They hit hard, leap high and run like a freight train when hooked. It’s no wonder steelhead are considered one of the country’s top sport fish – and it’s no surprise that hundreds of anglers converge on rivers in the Grand Rapids area each fall, hoping to hook one of these majestic fish.
Steelhead is a name given to migratory rainbow trout that are born in rivers but spend most of their time in the Great Lakes (or in the ocean, on America’s West Coast). Steelhead and rainbow trout are the same species, but their lifestyles are quite different, as rainbow trout never leave their natal streams. Steelhead tend to be larger and are silvery to brassy in color, as compared to the multi-hued coloration of the trout.
Muscular and feisty, steelhead have a violent strike and can put up quite a fight. Stories of sudden line breakoffs and muscle-burn are legion among steelhead anglers. The burly fish can shame even the most bravado-prone anglers.
Two area angler wade-fish for steelhead on the Grand River just downstream from the Sixth Street Dam on the east side of the river.
Photo by Howard Meyerson
Which, of course, is part of the fun. In Grand Rapids, thrill-seeking anglers regularly gather downtown to fish the Grand River as it flows past bustling streets and iconic buildings. River access is easy from Fish Ladder Park on the west bank and from Sixth Street Bridge on the east side.
The downtown fall fishery is often a spectacle, one of shoulder-to-shoulder anglers wading in the river’s shallows and boils. Lucky onlookers observing from the banks, or from Fish Ladder Park, can catch an eyeful of the torpedo-like fish trying to jump the river’s nine-foot dam or working their way up the fish ladder.
Each year, thousands of steelhead make the run through downtown, with good fishable numbers typically starting the first week in November. The average catch is six to seven pounds, but there are 10- and 12-pounders in the mix.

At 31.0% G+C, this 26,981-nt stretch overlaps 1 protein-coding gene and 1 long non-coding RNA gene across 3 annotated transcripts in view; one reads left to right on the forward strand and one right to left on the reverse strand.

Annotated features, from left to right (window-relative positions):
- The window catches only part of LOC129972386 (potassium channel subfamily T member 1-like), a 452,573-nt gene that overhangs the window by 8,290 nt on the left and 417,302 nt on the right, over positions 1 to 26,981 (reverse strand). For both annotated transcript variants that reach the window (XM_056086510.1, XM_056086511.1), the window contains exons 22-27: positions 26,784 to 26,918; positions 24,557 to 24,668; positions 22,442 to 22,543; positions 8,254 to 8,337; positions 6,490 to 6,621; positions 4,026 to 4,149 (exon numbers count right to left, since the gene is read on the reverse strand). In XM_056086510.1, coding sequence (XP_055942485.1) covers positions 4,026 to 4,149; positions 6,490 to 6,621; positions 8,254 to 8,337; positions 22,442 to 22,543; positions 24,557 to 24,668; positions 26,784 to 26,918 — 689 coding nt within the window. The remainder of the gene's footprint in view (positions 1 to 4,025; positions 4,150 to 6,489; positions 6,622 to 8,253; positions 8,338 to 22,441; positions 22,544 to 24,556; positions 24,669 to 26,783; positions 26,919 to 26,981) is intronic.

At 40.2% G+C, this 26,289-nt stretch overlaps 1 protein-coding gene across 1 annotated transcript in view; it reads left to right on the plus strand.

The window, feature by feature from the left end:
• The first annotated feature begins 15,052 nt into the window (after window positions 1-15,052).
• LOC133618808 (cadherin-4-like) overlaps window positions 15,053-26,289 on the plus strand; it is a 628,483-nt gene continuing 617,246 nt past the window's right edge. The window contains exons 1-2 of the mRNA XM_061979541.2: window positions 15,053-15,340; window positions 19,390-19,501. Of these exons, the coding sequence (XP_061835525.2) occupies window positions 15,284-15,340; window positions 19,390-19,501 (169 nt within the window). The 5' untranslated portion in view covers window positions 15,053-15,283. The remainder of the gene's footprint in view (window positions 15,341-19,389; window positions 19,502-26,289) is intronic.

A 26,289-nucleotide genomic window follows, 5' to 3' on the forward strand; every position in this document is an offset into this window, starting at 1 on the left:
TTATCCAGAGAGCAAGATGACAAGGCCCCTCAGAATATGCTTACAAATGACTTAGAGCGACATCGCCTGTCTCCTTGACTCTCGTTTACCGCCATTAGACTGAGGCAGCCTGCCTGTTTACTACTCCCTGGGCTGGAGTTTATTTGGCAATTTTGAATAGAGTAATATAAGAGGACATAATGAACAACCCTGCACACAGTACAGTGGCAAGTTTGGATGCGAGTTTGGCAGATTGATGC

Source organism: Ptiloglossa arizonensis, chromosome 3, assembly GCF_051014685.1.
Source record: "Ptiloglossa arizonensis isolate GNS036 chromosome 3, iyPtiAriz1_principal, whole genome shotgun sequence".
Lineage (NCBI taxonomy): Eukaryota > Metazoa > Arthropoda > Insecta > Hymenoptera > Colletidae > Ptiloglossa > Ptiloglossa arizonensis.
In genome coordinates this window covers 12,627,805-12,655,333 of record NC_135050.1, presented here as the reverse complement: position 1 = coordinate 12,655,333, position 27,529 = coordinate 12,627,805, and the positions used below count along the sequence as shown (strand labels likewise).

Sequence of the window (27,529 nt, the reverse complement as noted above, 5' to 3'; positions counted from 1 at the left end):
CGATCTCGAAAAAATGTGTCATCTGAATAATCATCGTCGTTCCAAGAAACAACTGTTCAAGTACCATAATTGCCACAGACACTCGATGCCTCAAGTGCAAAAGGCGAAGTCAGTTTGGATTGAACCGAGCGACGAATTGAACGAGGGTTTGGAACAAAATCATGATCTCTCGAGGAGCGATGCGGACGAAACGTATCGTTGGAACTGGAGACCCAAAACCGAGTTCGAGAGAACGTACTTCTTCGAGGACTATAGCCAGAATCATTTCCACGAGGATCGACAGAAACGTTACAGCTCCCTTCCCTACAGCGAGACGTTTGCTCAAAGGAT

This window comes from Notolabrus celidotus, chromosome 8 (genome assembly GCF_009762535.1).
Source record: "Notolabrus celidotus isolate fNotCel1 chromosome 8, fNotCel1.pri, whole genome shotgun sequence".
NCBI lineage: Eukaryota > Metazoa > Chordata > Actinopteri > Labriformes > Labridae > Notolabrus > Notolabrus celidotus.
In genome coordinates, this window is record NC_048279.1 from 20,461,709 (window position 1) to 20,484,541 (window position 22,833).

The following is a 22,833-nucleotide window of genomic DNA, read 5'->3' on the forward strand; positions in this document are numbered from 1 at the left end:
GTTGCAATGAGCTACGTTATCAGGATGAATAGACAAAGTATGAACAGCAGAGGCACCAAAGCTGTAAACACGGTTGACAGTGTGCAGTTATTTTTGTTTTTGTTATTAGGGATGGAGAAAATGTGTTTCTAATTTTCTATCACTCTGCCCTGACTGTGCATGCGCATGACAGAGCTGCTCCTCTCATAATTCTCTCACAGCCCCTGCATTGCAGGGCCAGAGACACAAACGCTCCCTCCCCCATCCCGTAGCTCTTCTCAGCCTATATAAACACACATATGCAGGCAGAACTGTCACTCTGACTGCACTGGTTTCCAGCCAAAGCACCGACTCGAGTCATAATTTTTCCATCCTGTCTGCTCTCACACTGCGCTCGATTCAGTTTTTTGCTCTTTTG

That’s enough muscle to leave most any angler breathless after doing battle with one in a raging current. The Grand River can run high and fast, so caution is needed if anglers choose to wade its rocky rapids, where deeper holes are often not visible. Anglers also are generally advised to use a wading staff when fishing there. Some also wear cleats for added traction.
The Grand River is readily fished from its banks too. A long-handled net is often helpful, or one secured by a rope to help pull it up, particularly when fishing from the east bank wall.
Anglers gather on the wall at Rockford Dam to fish for fall steelhead.
Photo by Howard Meyerson
Other Kent County waters also offer good steelhead opportunities. The Rogue River in Rockford, 20 minutes from downtown Grand Rapids, is fabled for its steelhead runs. The runs are often stronger in spring than fall, but the river offers plenty of good fishing once the leaves have come down.
Downtown Rockford, just below the Rockford dam, is a popular fishing spot on the Rogue, as is a DNR access site farther downstream (just upstream from the old Childsdale Dam). Much of the river is wadeable, and you can catch fish with just wax worms or spawn.
Steelhead are also abundant in the Kalamazoo River, including just downstream from the Allegan Dam, about 45 minutes from Grand Rapids. There are many places there that anglers can wade or fish from shore – and unlike the Grand River, where the Fish Ladder means steelhead can be there one day and gone the next, steelhead here tend to congregate at the dam and settle in for the winter.
The lower Flat River, near Lowell, is another stream that is productive for steelhead. It is a Grand River tributary and they can be caught as far upstream as the first dam in town.
While the big fish may appear in other streams, most other Grand River tributaries are closed to steelhead fishing in the fall and reopen in spring for the regular trout season.
Fall tactics are about attracting feeding fish. Steelhead are still actively feeding in fall, often keying in on the eggs (spawn) of salmon that are still around in rivers.
Anglers use a variety of techniques, from drifting spawn bags while fishing from shore, to casting crankbaits like Hot ‘N Tots, spinners in a variety of colors, and drifting spawn under Wobble Glos or Lil Corkies. Bouncing spawn on the river bottom or fishing it under a bobber can be very effective tactics.
You may up your odds of a good haul by chartering a local fishing guide service – these experts know all the best fishing spots. Charter fishing can also be a good alternative for beginners. Scroll to the bottom of our Fishing in Grand Rapids page for a list of charter services.
While many anglers opt for a photo and quick release of their catch, others take them home and smoke, grill, broil or fry them. They make excellent table fare!
If you’re planning to give fall steelhead a try, be sure to dress warm. A Michigan fishing license is required. Those are available at Meijer stores and most bait and tackle shops. They can also be purchased online.